About a year ago, I flew off to Sweden for a study abroad semester at Lund University. And a year later, I think that studying abroad was the best choice I’ve ever made, and it has ignited my passion for travelling and experiencing other cultures. But when I was researching study abroad programs in the fall of 2015, I also needed to convince my parents, who help pay for my education, that studying abroad is a good idea.
Two of their main concerns were academics and the cost. They wondered why I would “give up” a semester at UIUC, at the #5 ranked computer science department in America, to study abroad. They were worried that, by studying abroad, I would risk not being able to graduate in the standard four years. My parents also were worried about the cost, especially since Sweden has a very high cost of living.
I was Able to Transfer Technical Credits
So to address my parents’ concerns, I researched and listed the courses I wanted to take abroad, which was a part of the UIUC study abroad application anyways. The study abroad office also has a database of courses that were previously transferred back to UIUC as technical credit. I made heavy use of that database to guide my search. In the end, I constructed a schedule where all the credits from the technical courses I take abroad would transfer back to UIUC as technical credit, keeping me on track for graduation.
I Actually Saved Money
Also, I found out that I was able to save money from studying abroad. I pay out-of-state tuition at UIUC, and even though I have a scholarship, I estimate that my total costs of living for a semester at UIUC would be at least $25,000. According to the study abroad brochure from the study abroad office, the estimated total costs of living for a semester at Lund would be around $15,000. The biggest savings were in tuition costs and accommodation costs. The cost of tuition was trivial compared to tuition for a typical semester at UIUC, and quality accommodation in Lund comparatively cheap as well.
After addressing my parents’ concerns about studying abroad, I thought about my personal reasons for studying abroad. So here are three more reasons why I chose to study abroad.
I Wanted to Experience a Different Culture
To be honest, I only experienced minor culture shocks when I arrived in Sweden. However, I did notice several key differences between Swedish and American culture. One of them is that Swedes tend to be more reserved than Americans, at least when sober. The meme about the Swedish bus stop seemed mostly accurate from what I observed.
I also had the chance to experience a different education system. I noticed that lectures, labs, and office hours were all completely optional. Only the assignments and the final exam counted towards the final grade; and most surprisingly, I didn’t need to take the final exam for a course to receive a passing grade for three out of the four courses I took at Lund. Since the credits were transferred back as pass/no-credit, I took advantage of leisurely exam periods to travel.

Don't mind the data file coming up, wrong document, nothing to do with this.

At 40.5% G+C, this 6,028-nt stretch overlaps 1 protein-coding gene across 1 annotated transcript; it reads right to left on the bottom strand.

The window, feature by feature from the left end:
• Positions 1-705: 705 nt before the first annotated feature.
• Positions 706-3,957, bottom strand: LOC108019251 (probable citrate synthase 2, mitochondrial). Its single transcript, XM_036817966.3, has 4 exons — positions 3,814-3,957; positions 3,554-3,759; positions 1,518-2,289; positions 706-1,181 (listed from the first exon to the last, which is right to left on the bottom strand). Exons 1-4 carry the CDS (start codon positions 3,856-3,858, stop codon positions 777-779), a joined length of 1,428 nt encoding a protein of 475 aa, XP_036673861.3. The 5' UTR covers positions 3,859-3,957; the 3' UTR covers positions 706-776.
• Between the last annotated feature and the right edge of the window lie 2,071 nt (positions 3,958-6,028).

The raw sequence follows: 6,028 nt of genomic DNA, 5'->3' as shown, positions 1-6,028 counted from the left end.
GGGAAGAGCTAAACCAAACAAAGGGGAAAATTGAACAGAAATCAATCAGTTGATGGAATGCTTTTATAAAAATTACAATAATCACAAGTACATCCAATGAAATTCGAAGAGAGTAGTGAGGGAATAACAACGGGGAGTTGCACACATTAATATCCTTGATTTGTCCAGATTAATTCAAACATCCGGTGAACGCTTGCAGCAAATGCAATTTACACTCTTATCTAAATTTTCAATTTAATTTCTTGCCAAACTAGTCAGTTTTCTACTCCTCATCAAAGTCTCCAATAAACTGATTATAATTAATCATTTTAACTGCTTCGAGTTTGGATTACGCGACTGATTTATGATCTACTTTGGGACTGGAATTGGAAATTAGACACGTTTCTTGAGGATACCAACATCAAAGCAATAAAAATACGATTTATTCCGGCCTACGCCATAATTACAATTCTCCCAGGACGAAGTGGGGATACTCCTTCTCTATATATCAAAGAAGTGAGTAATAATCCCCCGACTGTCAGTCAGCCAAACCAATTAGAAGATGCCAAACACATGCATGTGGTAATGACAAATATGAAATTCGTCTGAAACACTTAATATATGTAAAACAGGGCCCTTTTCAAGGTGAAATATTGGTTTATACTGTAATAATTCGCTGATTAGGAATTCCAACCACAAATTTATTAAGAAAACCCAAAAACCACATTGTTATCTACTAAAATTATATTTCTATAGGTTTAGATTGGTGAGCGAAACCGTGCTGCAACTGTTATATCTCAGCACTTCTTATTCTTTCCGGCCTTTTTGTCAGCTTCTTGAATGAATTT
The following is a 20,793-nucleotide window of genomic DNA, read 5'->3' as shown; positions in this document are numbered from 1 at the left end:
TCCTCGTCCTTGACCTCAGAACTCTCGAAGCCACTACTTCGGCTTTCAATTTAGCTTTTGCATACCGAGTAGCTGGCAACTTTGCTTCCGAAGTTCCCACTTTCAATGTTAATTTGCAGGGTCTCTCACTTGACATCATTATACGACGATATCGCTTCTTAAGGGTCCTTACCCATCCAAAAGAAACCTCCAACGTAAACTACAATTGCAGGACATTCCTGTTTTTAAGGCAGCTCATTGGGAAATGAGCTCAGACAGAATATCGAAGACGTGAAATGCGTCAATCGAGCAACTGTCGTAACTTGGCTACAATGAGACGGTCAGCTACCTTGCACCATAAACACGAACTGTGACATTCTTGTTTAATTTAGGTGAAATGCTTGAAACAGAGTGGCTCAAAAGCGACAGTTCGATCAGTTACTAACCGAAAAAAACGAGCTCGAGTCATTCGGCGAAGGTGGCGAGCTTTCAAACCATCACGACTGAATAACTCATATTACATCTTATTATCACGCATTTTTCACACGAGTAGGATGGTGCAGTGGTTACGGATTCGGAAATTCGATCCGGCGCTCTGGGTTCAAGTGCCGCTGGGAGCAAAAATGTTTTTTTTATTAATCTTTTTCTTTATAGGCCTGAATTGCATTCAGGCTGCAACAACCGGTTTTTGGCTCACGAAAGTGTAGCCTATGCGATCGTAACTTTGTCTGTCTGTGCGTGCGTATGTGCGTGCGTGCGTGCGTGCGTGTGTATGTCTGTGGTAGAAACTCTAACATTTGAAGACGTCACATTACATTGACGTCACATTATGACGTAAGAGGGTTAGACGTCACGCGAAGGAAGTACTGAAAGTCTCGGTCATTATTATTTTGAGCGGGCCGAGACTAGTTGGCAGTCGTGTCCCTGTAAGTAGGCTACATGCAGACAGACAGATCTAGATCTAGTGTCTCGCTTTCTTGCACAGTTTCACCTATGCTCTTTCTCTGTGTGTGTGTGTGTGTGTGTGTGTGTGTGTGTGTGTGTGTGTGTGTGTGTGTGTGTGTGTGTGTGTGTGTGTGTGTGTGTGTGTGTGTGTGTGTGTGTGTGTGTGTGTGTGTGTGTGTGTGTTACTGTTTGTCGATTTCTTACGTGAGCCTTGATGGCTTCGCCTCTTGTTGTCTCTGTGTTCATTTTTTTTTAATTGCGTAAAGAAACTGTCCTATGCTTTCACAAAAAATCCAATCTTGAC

I Wanted to See More of the World
Before I studied abroad, I hadn’t travelled outside of North America, with the exception of two trips to China to see my relatives. Once I got settled in, I was eager to start travelling. From late-February to mid-May, I flew out of Copenhagen’s Kastrup Airport to a new destination every weekend or every other weekend to a new European destination; and along the way, I began to develop my amateur cellphone photography skills. I’ll write a post in the future curating some of my most favorite pictures I took while abroad.
I Wanted to Meet People from around the World
… And I did so! After four-and-a-half months abroad, I’ve met friends from all over the world while attending trivia nights, partying at the student nations, travelling around Europe, and more! In my opinion, this was the most compelling reason to study abroad. I still keep in touch with friends I’ve met abroad, even a year after my semester abroad. And when I think back on my study abroad experience, I feel a sense of nostalgia for adventure and discovery in foreign lands.
If you’re reading this and have the opportunity to study abroad, I highly recommend you to do so. In most cases, you’d be saving money by studying abroad, and you are able to earn academic credit that counts towards your degree. Check your school’s study abroad office for any scholarships if you need financial assistance.
Approach this opportunity with an open mind. There are going to be cultural differences between America (or whatever your home country is) and the country you’ll study in, or that there will be things in America that aren’t present in the foreign country. But you’ll learn to overcome and perhaps appreciate those differences. After all, the world would be boring if everyone followed the same customs. I admit that I missed my Chipotle while in Sweden, but I quickly learned that kebabs and falafel were just as good.
I was also bitten by the travel bug that semester. I often found that even an extended weekend was usually not enough to fully appreciate a city, and that there’s usually a reason to return and to explore further. In fact, I’m thinking of doing that right after I graduate in one-and-a-half years: touring the parts of Europe that I missed and reconnecting with friends I’ve made along the way.
So if you’re on the fence about studying abroad and you have the opportunity to do so…